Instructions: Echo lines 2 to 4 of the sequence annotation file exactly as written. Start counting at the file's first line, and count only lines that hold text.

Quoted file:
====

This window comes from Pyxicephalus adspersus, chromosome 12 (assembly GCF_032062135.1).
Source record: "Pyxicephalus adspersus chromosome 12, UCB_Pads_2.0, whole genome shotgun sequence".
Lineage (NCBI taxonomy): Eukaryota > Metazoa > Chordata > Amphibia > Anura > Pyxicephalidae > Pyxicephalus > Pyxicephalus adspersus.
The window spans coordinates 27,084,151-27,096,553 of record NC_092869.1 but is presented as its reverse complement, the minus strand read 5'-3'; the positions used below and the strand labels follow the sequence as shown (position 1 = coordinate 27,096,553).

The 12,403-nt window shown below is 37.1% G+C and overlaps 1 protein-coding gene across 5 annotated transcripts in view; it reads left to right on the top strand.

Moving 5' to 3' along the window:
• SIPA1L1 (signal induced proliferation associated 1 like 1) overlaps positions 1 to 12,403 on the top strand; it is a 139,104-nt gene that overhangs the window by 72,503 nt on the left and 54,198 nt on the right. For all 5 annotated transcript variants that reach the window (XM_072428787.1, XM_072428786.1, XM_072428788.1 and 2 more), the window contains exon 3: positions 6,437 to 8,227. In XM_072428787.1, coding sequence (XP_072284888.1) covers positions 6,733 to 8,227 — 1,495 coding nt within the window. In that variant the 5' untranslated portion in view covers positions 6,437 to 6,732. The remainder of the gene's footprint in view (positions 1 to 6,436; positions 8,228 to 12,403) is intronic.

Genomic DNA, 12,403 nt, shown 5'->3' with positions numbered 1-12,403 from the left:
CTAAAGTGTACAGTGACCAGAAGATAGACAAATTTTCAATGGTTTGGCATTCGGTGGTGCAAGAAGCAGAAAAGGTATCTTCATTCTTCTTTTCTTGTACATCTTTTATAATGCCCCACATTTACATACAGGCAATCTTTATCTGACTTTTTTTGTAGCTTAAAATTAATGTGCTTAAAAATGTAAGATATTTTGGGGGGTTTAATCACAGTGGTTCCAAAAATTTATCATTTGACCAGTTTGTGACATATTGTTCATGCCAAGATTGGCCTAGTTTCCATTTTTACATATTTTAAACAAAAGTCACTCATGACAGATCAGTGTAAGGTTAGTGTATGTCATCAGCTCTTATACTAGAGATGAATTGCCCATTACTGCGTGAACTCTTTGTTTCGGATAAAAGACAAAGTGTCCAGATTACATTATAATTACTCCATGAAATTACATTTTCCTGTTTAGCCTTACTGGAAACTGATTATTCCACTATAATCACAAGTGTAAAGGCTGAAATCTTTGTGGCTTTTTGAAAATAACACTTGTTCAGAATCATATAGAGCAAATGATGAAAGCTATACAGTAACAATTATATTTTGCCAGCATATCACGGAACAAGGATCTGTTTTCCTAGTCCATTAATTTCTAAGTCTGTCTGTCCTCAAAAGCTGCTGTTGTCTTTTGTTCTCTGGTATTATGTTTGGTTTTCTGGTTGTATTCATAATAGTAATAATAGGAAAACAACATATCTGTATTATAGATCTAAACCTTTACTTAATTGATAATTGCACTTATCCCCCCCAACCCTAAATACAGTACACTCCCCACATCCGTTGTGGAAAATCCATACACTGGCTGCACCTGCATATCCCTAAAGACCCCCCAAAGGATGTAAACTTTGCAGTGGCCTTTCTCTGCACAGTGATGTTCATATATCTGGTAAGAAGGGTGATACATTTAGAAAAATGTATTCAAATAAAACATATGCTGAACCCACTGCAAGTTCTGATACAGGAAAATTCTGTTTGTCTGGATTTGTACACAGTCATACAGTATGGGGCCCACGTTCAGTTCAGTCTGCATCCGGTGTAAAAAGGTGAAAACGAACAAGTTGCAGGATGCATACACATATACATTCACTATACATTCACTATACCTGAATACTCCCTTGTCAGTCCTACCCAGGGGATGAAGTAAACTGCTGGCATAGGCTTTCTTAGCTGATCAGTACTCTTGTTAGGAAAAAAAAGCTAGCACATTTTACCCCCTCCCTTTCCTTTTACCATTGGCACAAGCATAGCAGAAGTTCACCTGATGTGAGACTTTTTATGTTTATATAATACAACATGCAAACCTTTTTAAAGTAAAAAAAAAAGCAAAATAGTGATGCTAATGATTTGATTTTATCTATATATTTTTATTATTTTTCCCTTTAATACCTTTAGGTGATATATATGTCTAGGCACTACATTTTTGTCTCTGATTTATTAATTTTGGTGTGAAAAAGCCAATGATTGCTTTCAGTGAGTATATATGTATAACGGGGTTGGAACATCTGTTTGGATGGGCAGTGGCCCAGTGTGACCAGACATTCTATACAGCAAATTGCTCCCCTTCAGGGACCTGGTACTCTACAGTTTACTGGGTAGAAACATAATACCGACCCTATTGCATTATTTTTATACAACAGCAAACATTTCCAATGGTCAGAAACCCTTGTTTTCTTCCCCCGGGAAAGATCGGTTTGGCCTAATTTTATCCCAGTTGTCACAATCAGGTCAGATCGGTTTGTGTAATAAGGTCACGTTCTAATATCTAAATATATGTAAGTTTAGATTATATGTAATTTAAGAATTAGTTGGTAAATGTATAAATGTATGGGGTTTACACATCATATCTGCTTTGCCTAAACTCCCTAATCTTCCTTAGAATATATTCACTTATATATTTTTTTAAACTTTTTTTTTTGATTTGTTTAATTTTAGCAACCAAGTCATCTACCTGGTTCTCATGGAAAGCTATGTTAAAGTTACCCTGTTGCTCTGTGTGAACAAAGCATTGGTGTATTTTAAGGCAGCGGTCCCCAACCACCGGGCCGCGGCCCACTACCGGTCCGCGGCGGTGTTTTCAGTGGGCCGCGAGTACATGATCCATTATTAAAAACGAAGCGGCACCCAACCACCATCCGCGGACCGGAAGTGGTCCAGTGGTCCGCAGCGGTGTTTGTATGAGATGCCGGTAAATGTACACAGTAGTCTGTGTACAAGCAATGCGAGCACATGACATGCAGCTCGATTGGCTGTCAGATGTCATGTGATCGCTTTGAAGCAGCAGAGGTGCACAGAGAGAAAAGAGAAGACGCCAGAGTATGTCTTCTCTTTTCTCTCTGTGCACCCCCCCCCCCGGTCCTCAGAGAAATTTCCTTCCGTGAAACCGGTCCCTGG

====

Source record: "Pyxicephalus adspersus chromosome 12, UCB_Pads_2.0, whole genome shotgun sequence".
Lineage (NCBI taxonomy): Eukaryota > Metazoa > Chordata > Amphibia > Anura > Pyxicephalidae > Pyxicephalus > Pyxicephalus adspersus.
The window spans coordinates 27,084,151-27,096,553 of record NC_092869.1 but is presented as its reverse complement, the minus strand read 5'-3'; the positions used below and the strand labels follow the sequence as shown (position 1 = coordinate 27,096,553).